Wrong happens. For years, I penned predictions that Facebook would prove to be a passing fad, supplanted sooner or later by the next happening thing. As a site, it seemed too riddled with annoyances and grievances to last forever.
So much for that. There are times when you're wrong and the wrong slips quietly into the ether. Then there are times when you're wrong, and the wrong tracks you down and sends you a press release.
"We're so excited to share with you that Facebook proudly announced today 500 million people around the world actively use Facebook," read the corporate missive that rolled in last week. I stared at it with a kind of blank resignation.
"Half a billion is a nice number," it continued, "but what matters are all of the stories people share about the impact their connections have on their lives."
"Stories" are what Facebook would really like to be talking about right now. But let's pause to consider that nice number. That's more people than there are in North America. That's a sizable fraction of the number of people living on this planet. It is you and me and everyone we know. Were it not for that number, we'd still be talking about Facebook's latest privacy blunder, or whether it's turning the kids into sociopathic vegetables, or why, just a month ago, people were organizing quit-Facebook protests.
All of which leads to a stumper. You'd presume that free social networks would be sites that users visit because they're enjoyable. How, then, can a service that's so unsympathetic to so many people, that irritates so many users in so many ways, that causes so many governments to fight it and privacy advocates to loathe it, become so outrageously large? How has Facebook flourished, despite itself?
The reasons people chafe at Facebook are well-documented. Its user interface changes with maddening regularity. It has made serious privacy blunders, altering the way it shows and hides information and pushing an agenda of seeing users share more about themselves. It's increasingly full of spammy, lousy games like FarmVille, and intrusive advertising.
(On the advertising front, nobody can seem to decide what's worse: ads that are disturbingly well-targeted to your personal information; or ads that are so off-base about your age, sex, gender, interests and whether or not you'd want to apply for a criminal pardon that the results are kind of insulting. Poor Facebook can't win.)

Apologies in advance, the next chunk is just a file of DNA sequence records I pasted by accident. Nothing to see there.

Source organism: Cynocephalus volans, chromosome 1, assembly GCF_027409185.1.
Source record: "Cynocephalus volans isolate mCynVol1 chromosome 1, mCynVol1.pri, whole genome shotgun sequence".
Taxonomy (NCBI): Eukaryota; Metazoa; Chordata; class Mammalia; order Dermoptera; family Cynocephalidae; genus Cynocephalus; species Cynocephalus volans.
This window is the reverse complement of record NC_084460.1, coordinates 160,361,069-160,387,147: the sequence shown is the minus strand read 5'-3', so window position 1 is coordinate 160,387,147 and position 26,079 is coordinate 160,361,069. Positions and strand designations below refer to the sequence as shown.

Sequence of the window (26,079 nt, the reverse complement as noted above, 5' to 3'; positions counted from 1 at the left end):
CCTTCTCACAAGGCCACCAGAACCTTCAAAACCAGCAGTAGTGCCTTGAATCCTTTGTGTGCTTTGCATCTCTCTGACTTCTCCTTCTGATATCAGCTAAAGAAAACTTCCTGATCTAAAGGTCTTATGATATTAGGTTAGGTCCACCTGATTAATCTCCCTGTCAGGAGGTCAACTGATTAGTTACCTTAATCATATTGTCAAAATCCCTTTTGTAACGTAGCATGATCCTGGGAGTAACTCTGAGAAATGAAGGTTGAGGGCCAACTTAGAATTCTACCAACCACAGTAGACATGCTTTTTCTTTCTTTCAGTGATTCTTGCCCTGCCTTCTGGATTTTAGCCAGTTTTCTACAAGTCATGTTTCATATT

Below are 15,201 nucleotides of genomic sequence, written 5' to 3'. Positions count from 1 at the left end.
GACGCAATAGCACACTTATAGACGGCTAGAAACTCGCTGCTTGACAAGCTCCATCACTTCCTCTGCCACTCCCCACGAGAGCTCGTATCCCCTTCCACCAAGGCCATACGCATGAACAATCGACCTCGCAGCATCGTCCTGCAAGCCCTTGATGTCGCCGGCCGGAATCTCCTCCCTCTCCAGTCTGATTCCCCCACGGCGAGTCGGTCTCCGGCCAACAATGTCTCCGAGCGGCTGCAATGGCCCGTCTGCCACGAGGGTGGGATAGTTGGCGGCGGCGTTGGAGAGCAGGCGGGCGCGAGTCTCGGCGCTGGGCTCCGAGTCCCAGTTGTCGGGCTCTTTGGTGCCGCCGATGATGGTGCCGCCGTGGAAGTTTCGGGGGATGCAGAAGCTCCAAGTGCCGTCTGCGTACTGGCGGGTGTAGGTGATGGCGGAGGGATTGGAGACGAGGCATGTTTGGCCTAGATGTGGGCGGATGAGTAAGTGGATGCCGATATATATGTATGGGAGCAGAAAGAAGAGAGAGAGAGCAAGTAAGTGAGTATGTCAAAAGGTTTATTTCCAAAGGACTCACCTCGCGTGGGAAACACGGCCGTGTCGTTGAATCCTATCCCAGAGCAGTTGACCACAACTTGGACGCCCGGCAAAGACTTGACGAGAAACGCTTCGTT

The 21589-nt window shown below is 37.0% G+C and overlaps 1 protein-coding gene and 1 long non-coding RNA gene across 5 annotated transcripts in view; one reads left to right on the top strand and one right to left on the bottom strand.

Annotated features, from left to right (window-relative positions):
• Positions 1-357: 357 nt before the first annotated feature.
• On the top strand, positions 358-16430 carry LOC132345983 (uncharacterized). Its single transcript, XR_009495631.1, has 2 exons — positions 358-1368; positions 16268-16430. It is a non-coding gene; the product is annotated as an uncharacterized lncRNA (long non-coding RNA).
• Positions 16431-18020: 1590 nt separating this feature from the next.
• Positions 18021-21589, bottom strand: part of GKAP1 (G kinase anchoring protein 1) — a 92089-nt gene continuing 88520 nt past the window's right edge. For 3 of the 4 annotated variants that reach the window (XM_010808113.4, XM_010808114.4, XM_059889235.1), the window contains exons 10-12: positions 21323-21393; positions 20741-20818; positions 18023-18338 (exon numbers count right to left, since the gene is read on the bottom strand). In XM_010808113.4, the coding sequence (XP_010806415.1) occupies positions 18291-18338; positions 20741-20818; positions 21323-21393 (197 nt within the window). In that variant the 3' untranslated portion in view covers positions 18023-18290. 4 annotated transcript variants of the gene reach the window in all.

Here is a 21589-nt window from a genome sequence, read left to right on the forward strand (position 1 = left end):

And on a more fundamental level, it's hard to be unreservedly supportive of something so huge, so tentacled, so hungry for data, kind of like a blue Kraken owned by a pimply billionaire.
I might have assumed that I was just a curmudgeon, living in a bubble of curmudgeons, but the empirical evidence is mounting that Facebook irks even its own. Last week, the American Customer Satisfaction Index, a venerable consumer survey, for the first time published findings on consumer satisfaction with social networks. Facebook scored remarkably poorly, squeaking in at the bottom of the category, just ahead of MySpace, which is about as pleasant as a monster-truck rally.
"This puts Facebook in the bottom 5 per cent of all measured private-sector companies, and in the same range as airlines and cable companies, two perennially low-scoring industries with terrible customer satisfaction," reported the ACSI.
Airlines and cable companies!
This doesn't square with the mythologies that have grown around social networks, which usually tell us that these websites have personality-altering, life-changing properties that transform formerly mild-mannered citizens into hyperconnected life-sharers. Right now, Facebook is trying to turn this milestone into a public-relations exercise about the stories of transformation that Facebook has brought about.
This misses the point. The simple fact is that - like an airline or a cable company - Facebook is useful.
Every moral panic about the nature of friendship and the loss of privacy distracts from the real reason Facebook persists. It's not that Facebook founder Mark Zuckerberg owns the social graph - the master list of who's friends with whom. It's that he owns the phone book.
It's not flashy, but Facebook is succeeding at being precisely what it says it is - a face book, a directory of people, a social utility that people can use to look each other up. It came along at just the right time, and has benefited from the decline of the traditional phone book, and the rise of cellphones, whose numbers aren't publicly listed.
If Facebook is a fad, it's a fad like an ice age - it usually goes out of style, but has a good run at it. Users' appetites for Facebook-style interaction come and go, but the need for a practical way to track people down remains constant. To its credit, Facebook built that tool. Its other attributes make it engaging, mysterious, infuriating, occasionally addictive, lurid, and yes, world-changing.
But it's its utility that makes it indispensible - and that's why it's not going anywhere soon.
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